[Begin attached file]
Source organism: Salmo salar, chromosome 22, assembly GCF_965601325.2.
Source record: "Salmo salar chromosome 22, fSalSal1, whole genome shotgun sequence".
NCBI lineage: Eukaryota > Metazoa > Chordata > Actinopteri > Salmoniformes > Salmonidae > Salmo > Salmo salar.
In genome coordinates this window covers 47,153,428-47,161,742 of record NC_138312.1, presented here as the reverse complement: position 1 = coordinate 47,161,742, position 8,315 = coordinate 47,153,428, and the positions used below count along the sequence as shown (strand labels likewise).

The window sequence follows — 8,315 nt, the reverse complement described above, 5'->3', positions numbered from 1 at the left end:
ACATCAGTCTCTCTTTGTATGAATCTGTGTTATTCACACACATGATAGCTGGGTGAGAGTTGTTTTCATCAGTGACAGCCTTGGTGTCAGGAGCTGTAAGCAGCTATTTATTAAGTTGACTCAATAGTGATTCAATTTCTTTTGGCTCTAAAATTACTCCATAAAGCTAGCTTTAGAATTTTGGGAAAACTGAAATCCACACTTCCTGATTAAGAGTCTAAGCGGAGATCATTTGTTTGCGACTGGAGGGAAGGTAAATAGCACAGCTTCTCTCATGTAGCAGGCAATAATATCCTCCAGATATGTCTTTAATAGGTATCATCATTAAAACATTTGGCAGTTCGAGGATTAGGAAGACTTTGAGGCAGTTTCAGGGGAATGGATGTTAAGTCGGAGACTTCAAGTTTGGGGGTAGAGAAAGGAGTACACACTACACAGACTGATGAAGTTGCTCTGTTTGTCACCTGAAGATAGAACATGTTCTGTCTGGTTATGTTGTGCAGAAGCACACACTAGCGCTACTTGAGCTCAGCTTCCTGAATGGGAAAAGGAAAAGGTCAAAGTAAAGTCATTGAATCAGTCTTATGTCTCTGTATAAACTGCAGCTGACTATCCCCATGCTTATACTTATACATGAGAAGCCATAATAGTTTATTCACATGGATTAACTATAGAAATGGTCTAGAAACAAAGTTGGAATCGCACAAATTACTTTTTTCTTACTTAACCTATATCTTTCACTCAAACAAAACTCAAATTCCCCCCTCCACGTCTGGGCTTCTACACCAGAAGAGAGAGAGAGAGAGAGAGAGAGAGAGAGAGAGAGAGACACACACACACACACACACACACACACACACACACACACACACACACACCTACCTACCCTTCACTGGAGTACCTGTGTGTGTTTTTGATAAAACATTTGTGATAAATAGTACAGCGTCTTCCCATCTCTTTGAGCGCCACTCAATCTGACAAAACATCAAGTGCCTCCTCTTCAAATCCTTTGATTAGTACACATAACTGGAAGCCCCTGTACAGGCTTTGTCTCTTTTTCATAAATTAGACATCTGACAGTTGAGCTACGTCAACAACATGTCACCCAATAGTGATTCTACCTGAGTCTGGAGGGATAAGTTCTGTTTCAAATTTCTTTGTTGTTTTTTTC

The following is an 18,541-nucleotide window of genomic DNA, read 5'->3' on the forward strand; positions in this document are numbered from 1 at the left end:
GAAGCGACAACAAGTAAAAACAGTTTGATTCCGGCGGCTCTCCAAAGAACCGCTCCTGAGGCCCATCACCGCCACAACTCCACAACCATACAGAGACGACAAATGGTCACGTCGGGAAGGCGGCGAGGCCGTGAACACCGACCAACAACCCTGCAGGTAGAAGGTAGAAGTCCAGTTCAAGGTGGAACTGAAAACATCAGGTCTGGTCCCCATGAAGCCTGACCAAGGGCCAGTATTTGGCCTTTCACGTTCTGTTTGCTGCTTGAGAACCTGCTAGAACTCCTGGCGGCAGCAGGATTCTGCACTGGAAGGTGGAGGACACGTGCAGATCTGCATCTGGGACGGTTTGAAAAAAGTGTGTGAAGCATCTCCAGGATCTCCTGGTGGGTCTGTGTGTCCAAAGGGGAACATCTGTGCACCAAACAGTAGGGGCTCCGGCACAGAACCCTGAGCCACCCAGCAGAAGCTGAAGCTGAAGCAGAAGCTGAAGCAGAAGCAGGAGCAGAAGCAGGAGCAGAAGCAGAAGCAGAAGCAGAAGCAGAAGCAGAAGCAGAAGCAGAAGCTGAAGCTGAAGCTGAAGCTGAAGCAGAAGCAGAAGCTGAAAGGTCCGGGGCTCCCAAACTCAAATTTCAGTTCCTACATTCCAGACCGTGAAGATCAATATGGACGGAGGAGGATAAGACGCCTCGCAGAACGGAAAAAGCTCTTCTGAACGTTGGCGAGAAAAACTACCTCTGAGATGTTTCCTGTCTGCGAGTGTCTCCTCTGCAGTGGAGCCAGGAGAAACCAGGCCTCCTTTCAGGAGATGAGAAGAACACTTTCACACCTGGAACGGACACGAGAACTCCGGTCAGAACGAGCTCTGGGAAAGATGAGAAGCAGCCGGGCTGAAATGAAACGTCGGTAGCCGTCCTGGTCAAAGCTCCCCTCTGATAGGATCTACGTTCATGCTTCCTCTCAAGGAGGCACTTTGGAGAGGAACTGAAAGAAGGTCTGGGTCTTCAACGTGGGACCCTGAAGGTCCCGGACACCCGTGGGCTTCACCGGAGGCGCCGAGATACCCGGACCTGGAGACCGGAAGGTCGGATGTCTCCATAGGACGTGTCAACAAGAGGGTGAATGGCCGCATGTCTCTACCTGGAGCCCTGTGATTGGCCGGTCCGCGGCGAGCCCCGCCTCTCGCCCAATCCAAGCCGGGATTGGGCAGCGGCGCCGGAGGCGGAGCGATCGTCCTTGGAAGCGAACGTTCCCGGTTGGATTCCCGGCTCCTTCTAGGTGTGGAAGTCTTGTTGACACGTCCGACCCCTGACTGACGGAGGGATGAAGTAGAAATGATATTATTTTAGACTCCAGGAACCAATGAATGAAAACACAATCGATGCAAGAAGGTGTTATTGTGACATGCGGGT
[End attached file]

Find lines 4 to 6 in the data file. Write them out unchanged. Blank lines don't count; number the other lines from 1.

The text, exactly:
In genome coordinates this window covers 47,153,428-47,161,742 of record NC_138312.1, presented here as the reverse complement: position 1 = coordinate 47,161,742, position 8,315 = coordinate 47,153,428, and the positions used below count along the sequence as shown (strand labels likewise).

The window sequence follows — 8,315 nt, the reverse complement described above, 5'->3', positions numbered from 1 at the left end:
ACATCAGTCTCTCTTTGTATGAATCTGTGTTATTCACACACATGATAGCTGGGTGAGAGTTGTTTTCATCAGTGACAGCCTTGGTGTCAGGAGCTGTAAGCAGCTATTTATTAAGTTGACTCAATAGTGATTCAATTTCTTTTGGCTCTAAAATTACTCCATAAAGCTAGCTTTAGAATTTTGGGAAAACTGAAATCCACACTTCCTGATTAAGAGTCTAAGCGGAGATCATTTGTTTGCGACTGGAGGGAAGGTAAATAGCACAGCTTCTCTCATGTAGCAGGCAATAATATCCTCCAGATATGTCTTTAATAGGTATCATCATTAAAACATTTGGCAGTTCGAGGATTAGGAAGACTTTGAGGCAGTTTCAGGGGAATGGATGTTAAGTCGGAGACTTCAAGTTTGGGGGTAGAGAAAGGAGTACACACTACACAGACTGATGAAGTTGCTCTGTTTGTCACCTGAAGATAGAACATGTTCTGTCTGGTTATGTTGTGCAGAAGCACACACTAGCGCTACTTGAGCTCAGCTTCCTGAATGGGAAAAGGAAAAGGTCAAAGTAAAGTCATTGAATCAGTCTTATGTCTCTGTATAAACTGCAGCTGACTATCCCCATGCTTATACTTATACATGAGAAGCCATAATAGTTTATTCACATGGATTAACTATAGAAATGGTCTAGAAACAAAGTTGGAATCGCACAAATTACTTTTTTCTTACTTAACCTATATCTTTCACTCAAACAAAACTCAAATTCCCCCCTCCACGTCTGGGCTTCTACACCAGAAGAGAGAGAGAGAGAGAGAGAGAGAGAGAGAGAGAGAGACACACACACACACACACACACACACACACACACACACACACACACACACCTACCTACCCTTCACTGGAGTACCTGTGTGTGTTTTTGATAAAACATTTGTGATAAATAGTACAGCGTCTTCCCATCTCTTTGAGCGCCACTCAATCTGACAAAACATCAAGTGCCTCCTCTTCAAATCCTTTGATTAGTACACATAACTGGAAGCCCCTGTACAGGCTTTGTCTCTTTTTCATAAATTAGACATCTGACAGTTGAGCTACGTCAACAACATGTCACCCAATAGTGATTCTACCTGAGTCTGGAGGGATAAGTTCTGTTTCAAATTTCTTTGTTGTTTTTTTC